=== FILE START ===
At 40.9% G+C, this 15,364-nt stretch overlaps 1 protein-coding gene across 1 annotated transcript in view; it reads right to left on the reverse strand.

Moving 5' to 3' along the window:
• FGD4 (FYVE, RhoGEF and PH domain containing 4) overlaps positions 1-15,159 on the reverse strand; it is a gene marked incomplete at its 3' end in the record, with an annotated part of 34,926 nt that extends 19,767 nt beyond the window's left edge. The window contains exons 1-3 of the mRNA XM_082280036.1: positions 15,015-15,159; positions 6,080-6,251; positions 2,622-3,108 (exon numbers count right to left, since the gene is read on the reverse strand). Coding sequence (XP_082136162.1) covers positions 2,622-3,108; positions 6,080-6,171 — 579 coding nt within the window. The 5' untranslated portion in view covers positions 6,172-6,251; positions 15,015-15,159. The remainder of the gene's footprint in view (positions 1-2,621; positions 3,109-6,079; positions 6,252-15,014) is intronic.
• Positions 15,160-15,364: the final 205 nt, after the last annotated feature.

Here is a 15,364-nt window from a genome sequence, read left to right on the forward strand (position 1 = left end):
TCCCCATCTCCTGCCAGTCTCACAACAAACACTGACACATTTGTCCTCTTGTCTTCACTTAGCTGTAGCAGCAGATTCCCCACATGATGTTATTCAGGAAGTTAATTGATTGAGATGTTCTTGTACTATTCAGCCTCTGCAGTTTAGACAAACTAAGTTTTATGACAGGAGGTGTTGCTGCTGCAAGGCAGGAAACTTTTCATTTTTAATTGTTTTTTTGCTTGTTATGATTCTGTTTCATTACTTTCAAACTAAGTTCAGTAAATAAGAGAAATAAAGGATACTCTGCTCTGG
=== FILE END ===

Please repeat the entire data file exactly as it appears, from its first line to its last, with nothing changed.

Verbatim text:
At 40.9% G+C, this 15,364-nt stretch overlaps 1 protein-coding gene across 1 annotated transcript in view; it reads right to left on the reverse strand.

Moving 5' to 3' along the window:
• FGD4 (FYVE, RhoGEF and PH domain containing 4) overlaps positions 1-15,159 on the reverse strand; it is a gene marked incomplete at its 3' end in the record, with an annotated part of 34,926 nt that extends 19,767 nt beyond the window's left edge. The window contains exons 1-3 of the mRNA XM_082280036.1: positions 15,015-15,159; positions 6,080-6,251; positions 2,622-3,108 (exon numbers count right to left, since the gene is read on the reverse strand). Coding sequence (XP_082136162.1) covers positions 2,622-3,108; positions 6,080-6,171 — 579 coding nt within the window. The 5' untranslated portion in view covers positions 6,172-6,251; positions 15,015-15,159. The remainder of the gene's footprint in view (positions 1-2,621; positions 3,109-6,079; positions 6,252-15,014) is intronic.
• Positions 15,160-15,364: the final 205 nt, after the last annotated feature.

Here is a 15,364-nt window from a genome sequence, read left to right on the forward strand (position 1 = left end):
TCCCCATCTCCTGCCAGTCTCACAACAAACACTGACACATTTGTCCTCTTGTCTTCACTTAGCTGTAGCAGCAGATTCCCCACATGATGTTATTCAGGAAGTTAATTGATTGAGATGTTCTTGTACTATTCAGCCTCTGCAGTTTAGACAAACTAAGTTTTATGACAGGAGGTGTTGCTGCTGCAAGGCAGGAAACTTTTCATTTTTAATTGTTTTTTTGCTTGTTATGATTCTGTTTCATTACTTTCAAACTAAGTTCAGTAAATAAGAGAAATAAAGGATACTCTGCTCTGG